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26.02.2012 - ‘Paper Pearls’ - an exhibition with a twist
Regular stamp collectors perhaps may think that when an exhibition is staged, one has to expect a kind of ‘frame forests’: long rows of exhibition frames, one after the other, offering visitors a

Regular stamp collectors perhaps may think that when an exhibition is staged, one has to expect a kind of ‘frame forests’: long rows of exhibition frames, one after the other, offering visitors a path that – so it seems – will never end. And while the few visitors that dare to enter such a ‘forest of frames’ run the risk of getting lost, many other collectors contend themselves at visiting the booths of the stamp dealers, happy to be able to be actively busy with the extension of their collections.

But there are other ways to exhibit. Two young students have demonstrated that on 10, 11 and 12 February of this year in ‘Gallery 1900’, in the German town of Düsseldorf. Their project, that was meant to complete their Design & Architecture studies, was titled Perlen aus Papier (´Paper Pearls´). Theirs was not an exhibition that had as it goals a fierce competition or going for gold medals. On the contrary: they had selected postage stamps with themes that may sound rather banal in the ears of weathered philatelists, but that gained extra depth thanks to the visual approach of the students.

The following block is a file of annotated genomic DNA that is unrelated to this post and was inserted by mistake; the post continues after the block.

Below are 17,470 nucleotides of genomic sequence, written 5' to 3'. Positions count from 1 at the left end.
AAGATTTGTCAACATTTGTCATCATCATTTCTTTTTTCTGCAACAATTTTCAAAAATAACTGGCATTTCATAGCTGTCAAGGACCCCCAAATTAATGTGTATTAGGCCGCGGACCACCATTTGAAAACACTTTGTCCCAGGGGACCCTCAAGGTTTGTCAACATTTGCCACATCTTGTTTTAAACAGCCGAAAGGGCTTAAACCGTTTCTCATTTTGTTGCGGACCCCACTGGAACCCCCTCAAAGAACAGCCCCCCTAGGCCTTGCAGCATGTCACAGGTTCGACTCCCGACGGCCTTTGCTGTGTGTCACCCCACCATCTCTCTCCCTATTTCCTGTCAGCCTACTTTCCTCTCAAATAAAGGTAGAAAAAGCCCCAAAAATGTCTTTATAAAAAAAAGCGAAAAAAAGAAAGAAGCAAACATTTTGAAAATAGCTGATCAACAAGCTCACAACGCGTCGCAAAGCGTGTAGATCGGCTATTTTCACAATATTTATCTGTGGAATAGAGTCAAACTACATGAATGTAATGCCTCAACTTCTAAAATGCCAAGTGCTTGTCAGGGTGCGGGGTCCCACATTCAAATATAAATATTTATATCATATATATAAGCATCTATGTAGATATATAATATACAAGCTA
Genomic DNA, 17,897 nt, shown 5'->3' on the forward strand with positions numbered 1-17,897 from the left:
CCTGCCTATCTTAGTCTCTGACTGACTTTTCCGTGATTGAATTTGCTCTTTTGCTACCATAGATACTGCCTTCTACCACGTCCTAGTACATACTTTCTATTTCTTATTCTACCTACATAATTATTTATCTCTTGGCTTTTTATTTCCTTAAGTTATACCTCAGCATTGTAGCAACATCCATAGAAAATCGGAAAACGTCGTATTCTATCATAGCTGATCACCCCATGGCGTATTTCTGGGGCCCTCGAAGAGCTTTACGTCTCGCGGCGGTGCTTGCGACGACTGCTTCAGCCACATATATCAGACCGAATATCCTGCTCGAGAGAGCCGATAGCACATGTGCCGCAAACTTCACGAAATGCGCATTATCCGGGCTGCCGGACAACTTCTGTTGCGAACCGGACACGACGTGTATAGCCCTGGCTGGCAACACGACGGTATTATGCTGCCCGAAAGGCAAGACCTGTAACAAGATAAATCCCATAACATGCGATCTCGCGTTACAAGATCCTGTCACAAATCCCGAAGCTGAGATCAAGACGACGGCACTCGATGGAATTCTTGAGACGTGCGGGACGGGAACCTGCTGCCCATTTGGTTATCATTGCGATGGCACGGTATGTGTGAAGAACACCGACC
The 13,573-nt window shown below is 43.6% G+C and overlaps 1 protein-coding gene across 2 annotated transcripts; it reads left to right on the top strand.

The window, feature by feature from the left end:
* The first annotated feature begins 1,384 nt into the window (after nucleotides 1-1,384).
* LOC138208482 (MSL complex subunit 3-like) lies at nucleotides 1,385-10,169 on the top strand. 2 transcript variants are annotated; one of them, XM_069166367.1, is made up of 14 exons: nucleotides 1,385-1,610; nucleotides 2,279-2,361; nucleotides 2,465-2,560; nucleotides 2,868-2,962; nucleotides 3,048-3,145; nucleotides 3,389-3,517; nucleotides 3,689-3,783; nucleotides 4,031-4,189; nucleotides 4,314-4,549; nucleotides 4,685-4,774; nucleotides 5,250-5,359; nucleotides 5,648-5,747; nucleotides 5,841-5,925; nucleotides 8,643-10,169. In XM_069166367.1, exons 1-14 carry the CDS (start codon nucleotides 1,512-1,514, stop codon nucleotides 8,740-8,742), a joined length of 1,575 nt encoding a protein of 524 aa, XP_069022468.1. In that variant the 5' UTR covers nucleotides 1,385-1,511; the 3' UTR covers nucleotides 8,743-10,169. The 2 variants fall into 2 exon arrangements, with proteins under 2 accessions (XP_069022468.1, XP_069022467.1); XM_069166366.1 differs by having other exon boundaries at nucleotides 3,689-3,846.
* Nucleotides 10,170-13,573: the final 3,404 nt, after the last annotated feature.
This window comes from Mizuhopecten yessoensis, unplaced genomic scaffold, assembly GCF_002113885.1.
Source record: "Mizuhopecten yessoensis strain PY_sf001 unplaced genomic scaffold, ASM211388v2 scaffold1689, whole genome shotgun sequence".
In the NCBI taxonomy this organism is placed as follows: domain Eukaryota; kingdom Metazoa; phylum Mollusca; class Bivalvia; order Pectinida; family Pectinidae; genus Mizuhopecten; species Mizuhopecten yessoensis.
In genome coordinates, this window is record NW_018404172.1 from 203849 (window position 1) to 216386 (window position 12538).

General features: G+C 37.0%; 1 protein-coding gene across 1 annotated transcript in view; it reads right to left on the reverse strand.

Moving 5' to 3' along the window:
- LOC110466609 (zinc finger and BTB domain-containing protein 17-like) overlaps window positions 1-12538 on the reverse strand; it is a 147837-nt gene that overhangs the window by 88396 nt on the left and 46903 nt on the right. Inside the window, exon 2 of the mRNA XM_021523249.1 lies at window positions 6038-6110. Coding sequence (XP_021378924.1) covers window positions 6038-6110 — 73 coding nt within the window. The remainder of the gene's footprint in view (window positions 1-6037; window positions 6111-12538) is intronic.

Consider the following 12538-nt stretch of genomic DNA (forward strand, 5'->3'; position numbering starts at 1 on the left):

Eye-catchers were for instance a number of oversized magnifying glasses hanging on the wall, accessories could be used to have a better look at the exposed ‘art in small format’. The famous German ‘inflation’ had been visualised on a staircase lined with (also inflated) balloons, there was the possibility to get in touch – literally – with the infamous Hitler stamps and it was also possible to put your fingers on a ‘rice stamp’ filled with natural rice.

A grim image was formed in semi-derelict small upstairs room, where artefacts of Field Post were on show, including farewell messages from soldiers active at the military front. Many visitors were fascinated by this dramatic display of recent human history. But there were love greetings as well and also a small, specialised exhibition of the work of a famous avant-garde artist from Düsseldorf, someone apparently mesmerized by the combination of sex, eroticism and stamps.